Q&A: Index funds

Question: I have been researching the definition of an “index fund” and I’m coming up with some conflicts. Some articles use index fund and mutual fund to indicate the same thing – a separate entity from an ETF – while others define an index fund as either a mutual fund or an ETF. Also, some articles give investment suggestions and simply indicate that the fund is an index fund. How can I tell in those instances if the fund is a mutual fund or an ETF? Thanks for helping to clear this up. – Charles

Gordon Pape answers: The issue is whether a fund is actively managed or passively tracks an index. In the former case, the manager makes the buy/sell decisions, which may bear no relationship to any index. Passive funds simply replicate the performance of a benchmark index, less expenses, with no input on the part of the manager, hence the term “index fund”. By definition, ETFs are supposed to be index funds although some are now actively managed. Most mutual funds have active management but there are some index funds available as well.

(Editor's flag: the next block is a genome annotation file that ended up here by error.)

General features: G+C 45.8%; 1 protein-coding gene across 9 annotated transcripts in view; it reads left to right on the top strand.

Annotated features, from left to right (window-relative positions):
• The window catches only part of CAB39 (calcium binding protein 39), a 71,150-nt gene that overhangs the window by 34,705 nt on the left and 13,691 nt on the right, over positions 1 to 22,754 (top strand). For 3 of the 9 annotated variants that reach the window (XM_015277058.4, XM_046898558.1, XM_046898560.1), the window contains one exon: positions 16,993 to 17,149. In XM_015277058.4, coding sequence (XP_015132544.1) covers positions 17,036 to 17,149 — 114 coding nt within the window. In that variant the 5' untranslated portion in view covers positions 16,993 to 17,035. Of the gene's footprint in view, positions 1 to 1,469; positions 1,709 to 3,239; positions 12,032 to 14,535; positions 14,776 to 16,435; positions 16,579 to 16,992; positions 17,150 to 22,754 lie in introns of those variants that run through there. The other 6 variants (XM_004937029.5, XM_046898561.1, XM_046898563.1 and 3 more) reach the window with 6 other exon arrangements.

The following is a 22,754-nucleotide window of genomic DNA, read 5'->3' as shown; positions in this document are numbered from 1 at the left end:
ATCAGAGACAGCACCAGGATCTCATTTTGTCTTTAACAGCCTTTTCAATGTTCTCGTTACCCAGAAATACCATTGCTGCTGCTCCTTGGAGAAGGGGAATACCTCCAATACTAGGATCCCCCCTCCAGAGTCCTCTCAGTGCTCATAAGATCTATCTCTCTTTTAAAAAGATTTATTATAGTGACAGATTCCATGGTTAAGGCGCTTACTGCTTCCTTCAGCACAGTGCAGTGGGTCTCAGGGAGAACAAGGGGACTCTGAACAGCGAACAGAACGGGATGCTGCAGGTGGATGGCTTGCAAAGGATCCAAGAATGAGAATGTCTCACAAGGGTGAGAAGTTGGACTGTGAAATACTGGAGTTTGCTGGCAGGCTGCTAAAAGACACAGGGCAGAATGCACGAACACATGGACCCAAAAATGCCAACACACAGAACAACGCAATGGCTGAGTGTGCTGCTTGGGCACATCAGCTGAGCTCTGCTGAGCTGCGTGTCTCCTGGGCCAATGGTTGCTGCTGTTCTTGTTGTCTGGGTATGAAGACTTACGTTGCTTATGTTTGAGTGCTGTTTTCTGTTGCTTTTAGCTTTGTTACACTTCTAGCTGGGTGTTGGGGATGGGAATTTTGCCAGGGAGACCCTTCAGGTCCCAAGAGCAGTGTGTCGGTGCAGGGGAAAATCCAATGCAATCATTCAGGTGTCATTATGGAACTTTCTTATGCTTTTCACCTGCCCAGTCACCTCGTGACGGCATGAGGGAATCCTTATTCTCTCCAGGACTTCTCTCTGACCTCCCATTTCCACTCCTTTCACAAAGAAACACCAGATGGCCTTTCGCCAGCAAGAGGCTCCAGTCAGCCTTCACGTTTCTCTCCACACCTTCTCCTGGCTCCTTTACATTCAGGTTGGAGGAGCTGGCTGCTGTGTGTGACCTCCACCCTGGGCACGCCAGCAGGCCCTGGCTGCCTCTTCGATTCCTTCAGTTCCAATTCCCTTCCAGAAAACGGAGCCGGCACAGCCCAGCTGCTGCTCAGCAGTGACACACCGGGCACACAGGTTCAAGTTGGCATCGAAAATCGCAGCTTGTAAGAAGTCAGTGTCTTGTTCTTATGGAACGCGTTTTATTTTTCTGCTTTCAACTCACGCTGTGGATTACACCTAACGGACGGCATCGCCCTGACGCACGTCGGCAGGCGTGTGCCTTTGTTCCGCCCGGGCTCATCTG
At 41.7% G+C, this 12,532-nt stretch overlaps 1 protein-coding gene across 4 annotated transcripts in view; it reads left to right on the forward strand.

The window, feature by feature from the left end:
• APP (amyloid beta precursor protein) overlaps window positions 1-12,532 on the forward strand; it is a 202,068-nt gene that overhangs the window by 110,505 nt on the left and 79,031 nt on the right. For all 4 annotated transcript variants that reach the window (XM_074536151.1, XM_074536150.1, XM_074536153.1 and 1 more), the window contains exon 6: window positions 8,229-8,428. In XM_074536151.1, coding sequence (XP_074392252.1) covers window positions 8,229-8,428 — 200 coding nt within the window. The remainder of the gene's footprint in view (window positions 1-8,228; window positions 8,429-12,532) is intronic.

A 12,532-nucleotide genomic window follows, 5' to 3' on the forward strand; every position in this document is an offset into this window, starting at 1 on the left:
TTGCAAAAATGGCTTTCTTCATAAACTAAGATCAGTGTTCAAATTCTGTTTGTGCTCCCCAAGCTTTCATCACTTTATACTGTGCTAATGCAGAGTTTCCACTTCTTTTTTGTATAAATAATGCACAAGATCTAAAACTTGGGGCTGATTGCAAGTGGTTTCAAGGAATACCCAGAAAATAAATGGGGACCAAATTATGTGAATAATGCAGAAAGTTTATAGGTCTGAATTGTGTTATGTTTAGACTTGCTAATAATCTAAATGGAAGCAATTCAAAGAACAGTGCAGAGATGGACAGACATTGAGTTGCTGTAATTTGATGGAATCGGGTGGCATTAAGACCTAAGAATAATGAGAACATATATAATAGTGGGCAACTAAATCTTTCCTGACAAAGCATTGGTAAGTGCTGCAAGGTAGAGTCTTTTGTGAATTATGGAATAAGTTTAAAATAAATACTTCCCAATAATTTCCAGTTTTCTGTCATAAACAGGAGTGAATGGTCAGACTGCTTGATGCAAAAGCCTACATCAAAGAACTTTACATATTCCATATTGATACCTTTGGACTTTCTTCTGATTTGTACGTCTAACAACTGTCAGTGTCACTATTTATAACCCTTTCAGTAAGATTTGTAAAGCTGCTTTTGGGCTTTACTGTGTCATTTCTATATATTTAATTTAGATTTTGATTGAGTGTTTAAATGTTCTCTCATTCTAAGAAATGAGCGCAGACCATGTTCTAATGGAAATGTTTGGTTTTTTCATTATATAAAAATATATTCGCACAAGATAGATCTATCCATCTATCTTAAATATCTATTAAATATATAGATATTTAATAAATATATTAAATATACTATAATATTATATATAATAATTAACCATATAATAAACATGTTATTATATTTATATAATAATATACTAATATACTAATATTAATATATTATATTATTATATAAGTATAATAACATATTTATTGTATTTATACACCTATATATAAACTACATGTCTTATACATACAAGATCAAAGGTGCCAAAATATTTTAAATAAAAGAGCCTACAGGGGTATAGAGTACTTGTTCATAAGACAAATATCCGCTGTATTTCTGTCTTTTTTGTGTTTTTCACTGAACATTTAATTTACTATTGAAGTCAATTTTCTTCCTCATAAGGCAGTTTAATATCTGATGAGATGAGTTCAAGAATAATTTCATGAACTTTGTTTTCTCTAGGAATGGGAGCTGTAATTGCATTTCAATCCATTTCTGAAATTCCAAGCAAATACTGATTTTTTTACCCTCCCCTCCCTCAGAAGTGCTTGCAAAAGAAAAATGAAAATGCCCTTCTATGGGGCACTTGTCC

When you see a reference to an index fund in the media, there will usually be a ticker symbol accompanying it if the fund is an ETF. If there is no symbol, it is probably a mutual fund.

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